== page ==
court-martial testimony, but his reputation had been good. He was Bill
Green--William Hammond Green--of New London, Connecticut, flying a
one-man jet fighter, well aware of the strictest orders not to attack
until the target had moved at least ten miles east of Sandy Hook. He
said he certainly had no previous intention to violate orders. It was
something that just happened in his mind. A sort of mental sneeze.

His squadron was approaching Rockaway, the flying creature about three
miles ahead of him and half a mile down. He was aware of saying out loud
to nobody: "Well, she's too big." Then he was darting out of formation,
diving on her, giving her one rocket-burst and reeling off to the south
at 840 MPH.

He never did locate or rejoin his squadron, but he made it somehow back
to his home field. He climbed out of the cockpit, they say, and fell
flat on his face.

It seems likely that his shot missed the animal's head and tore through
some part of her left wing. She spun to the left, rose perhaps a
thousand feet, facing the city, sideslipped, recovered herself and
fought for altitude. She could not gain it. In the effort she collided
with two of the following planes. One of them smashed into her right
side behind the wing, the other flipped end over end across her back,
like a swatted dragonfly. It dropped clear and made a mess on Bedloe's
Island.

She too was falling, in a long slant, silent now but still living. After
the impact her body thrashed desolately on the wreckage between
Lexington and Seventh Avenues, her right wing churning, then only
trailing, in the East River, her left wing a crumpled slowly deflating
mass concealing Times Square, Herald Square and the garment district.

At the close of the struggle her neck extended, her turtle beak grasping
the top of Radio City. She was still trying to pull herself up, as the
buoyant gasses hissed and bubbled away through the gushing holes in her
side. Radio City collapsed with her.

For a long while after the roar of descending rubble and her own roaring
had ceased, there was no human noise except a melancholy thunder of the
planes.


The apology came early next morning.

The spaceship was observed to descend to the outer limits of atmosphere,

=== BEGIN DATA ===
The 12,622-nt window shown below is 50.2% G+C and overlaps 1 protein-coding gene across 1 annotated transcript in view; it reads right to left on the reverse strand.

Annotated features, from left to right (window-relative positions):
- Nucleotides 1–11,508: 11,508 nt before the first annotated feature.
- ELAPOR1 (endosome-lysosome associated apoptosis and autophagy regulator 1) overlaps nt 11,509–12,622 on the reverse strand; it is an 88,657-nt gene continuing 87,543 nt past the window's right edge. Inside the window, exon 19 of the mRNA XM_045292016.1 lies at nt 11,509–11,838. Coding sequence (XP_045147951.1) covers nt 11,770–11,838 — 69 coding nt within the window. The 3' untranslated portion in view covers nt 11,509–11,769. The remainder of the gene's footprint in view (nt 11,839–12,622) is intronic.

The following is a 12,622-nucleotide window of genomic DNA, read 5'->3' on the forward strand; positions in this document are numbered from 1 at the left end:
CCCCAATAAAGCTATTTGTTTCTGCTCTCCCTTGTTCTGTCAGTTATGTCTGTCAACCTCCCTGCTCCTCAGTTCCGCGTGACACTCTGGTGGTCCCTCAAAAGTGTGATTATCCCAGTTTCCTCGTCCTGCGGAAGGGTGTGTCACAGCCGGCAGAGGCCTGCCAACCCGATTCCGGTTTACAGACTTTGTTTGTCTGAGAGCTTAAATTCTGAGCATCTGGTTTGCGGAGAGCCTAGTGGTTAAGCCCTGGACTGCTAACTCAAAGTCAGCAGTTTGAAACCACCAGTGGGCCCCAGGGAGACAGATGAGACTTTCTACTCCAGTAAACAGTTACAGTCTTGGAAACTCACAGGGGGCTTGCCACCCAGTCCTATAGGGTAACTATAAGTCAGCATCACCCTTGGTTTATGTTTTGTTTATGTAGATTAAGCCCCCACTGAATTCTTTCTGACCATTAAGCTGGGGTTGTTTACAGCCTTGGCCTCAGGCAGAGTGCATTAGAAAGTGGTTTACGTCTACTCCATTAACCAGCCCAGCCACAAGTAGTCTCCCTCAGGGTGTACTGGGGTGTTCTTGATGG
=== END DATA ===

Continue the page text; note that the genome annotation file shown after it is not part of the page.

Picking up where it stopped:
very briefly. A capsule was released, with a parachute timed to open at
40,000 feet and come down quite neatly in Scarsdale. Parachute, capsule
and timing device were of good workmanship.

The communication engraved on a plaque of metal (which still defies
analysis) was a hasty job, the English slightly odd, with some evidence
of an incomplete understanding of the situation. That the visitors were
themselves aware of these deficiencies is indicated by the text of the
message itself.

Most sadly regret inexcusable escape of livestock. While
petting same, one of our children monkied (sp?) with airlock.
Will not happen again. Regret also imperfect grasp of
language, learned through what you term Television etc.
Animal not dangerous, but observe some accidental damage
caused, therefore hasten to enclose reimbursement, having
taken liberty of studying your highly ingenious methods of
exchange. Hope same will be adequate, having estimated
deplorable inconvenience to best of ability. Regret
exceedingly impossibility of communicating further, as
pressure of time and prior obligations forbids. Please accept
heartfelt apologies and assurances of continuing esteem.

The reimbursement was in fact properly enclosed with the plaque, and may
be seen by the public in the rotunda of the restoration of Radio City.
Though technically counterfeit, it looks like perfectly good money,
except that Mr. Lincoln is missing one of his wrinkles and the words
"FIVE DOLLARS" are upside down.





Next: A Strange Awakening

Previous: As Long As You Wish